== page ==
Glock and Glock Pistols : Everything You Ever Wanted To Know
Arguably, the most popular gunmaker of the past 30 years has been Glock, and for so many good reasons. There have been controversies as well, and deeply divided opinions among the gun-owning community. However, so many owners and professional users attest that Glock pistols are the best working guns that can be had, and many thousands – if not millions – of people trust their lives to a Glock pistol.
This guide will tell you virtually everything you need to know about Glock, GmbH., and the pistols that they make. They make something for virtually everyone, handgun-wise, so there are very few people that wouldn’t be well-served by purchasing a Glock firearm.
The Start of Glock
The genesis of Glock pistols is naturally with the founder and namesake of the company, Gaston Glock, who was actually in business as a supplier to the Austrian military long before he started making handguns.
Glock started by making knives and entrenching tools for the Austrian armed forces along with knife sheaths, specifically those made of – and here comes the key part – durable polymers, which were also engineered for knife and entrenching tool handles. By the time pistol manufacturing came into the picture, founder Gaston Glock along with others employed at the company were already experts in polymer design.
Prior to 1980, they didn’t manufacture firearms, and getting into the market didn’t appear to be much of a priority. However, in that year, the Austrian government put out a notice that they wanted a replacement for the Walther P-38, which despite the age of the design was still the primary sidearm of the Austrian military and police. They wanted a pistol that fired the 9x19mm cartridge, held 8 or more rounds, was drop-safe, could be operated ambidextrously, was insanely reliable, could handle overpressure ammunition, and could be very easily maintained, among other requirements.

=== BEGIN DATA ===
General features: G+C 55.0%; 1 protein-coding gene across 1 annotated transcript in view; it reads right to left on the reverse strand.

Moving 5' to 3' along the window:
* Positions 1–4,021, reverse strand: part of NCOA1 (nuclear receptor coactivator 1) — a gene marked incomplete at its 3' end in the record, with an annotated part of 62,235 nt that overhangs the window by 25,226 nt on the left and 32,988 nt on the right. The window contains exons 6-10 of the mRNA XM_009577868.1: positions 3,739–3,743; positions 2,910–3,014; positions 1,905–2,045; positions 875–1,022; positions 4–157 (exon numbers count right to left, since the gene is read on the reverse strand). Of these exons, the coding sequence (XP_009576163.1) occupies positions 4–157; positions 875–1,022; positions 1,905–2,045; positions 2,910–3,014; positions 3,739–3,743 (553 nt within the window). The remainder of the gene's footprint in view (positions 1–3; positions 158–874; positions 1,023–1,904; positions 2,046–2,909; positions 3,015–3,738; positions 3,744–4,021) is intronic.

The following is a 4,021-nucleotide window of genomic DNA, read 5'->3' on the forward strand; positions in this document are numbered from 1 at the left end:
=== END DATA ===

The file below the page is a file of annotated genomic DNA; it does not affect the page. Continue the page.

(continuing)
In 1982, Glock gathered as many experts in firearms design from around Europe as he could find, and by 1983 had created the Glock 17. What most people don’t know is that the model designation has nothing to do with the carrying capacity; the gun was the 17th patent issued to Glock.
In 1983, the Austrian military held the pistol trials and the Glock 17 handily beat the other entries, including the Steyr GB, Beretta 92, Sig Sauer P220 and P226, and H&K’s P7 and P9 pistols.
More militaries and police departments followed, as did more designs – the uber-rare select-fire capable Glock 18 was released in 1985, followed by the 17L (6-in barrel alongside variant) and Glock 19 compact in 1988.
The first venture into other calibers was the Glock 22, released in 1990 with the ostensible goal of attracting the FBI by offering a pistol chambered in .40 S&W, followed by the Glock 20 in 10mm Auto the following year. In the intervening years, further calibers have come out including .380 Auto, .45 ACP, .357 Sig and .45 GAP or Glock Automatic Pistol, around with a shorter case but the same ballistics as .45 ACP.
Around the mid-1990s, Glock began producing more pistols with concealed carry in mind, as well as updating their pistol designs as they went, introducing a new “generation” every few years. Today’s pistols are “Gen 4,” and today’s Glock pistols are among the best that can be had at almost any price point. Full-size, compact, and subcompact variants of nearly every caliber are available, and several now include extended sizes as well.
If a person owns a semi-auto pistol for service, home defense, carry, target shooting, or handgun hunting, there’s a Glock that will fit your needs.
There are even.22LR conversion kits for plinking.
Over the years, there has been a certain amount of Glock controversy and much of it is either unwarranted or sheerly a matter of opinion.
In the 1980s, a rumor was started (which was given further legs by being printed in “Time” magazine and mentioned in a few movies and TV shows) that Glock pistols, being made of polymer (a few times it was erroneously called “porcelain,” which is a ceramic rather than plastic) could not be detected by metal detectors. This was never true; the slide is metal, as are certain internal components and – of course – the bullets. Thankfully, time and sense have exposed this as a gun myth.
Other controversial aspects of Glock pistols include a trigger pull being part of the disassembly procedure and the lack of positive safety.
It’s true that negligent discharges have occurred with Glock pistols, but they have occurred with every make and model of pistol besides Glock firearms. Regardless of the make and model of firearms, accidental discharges are preventable simply by observing proper gun safety.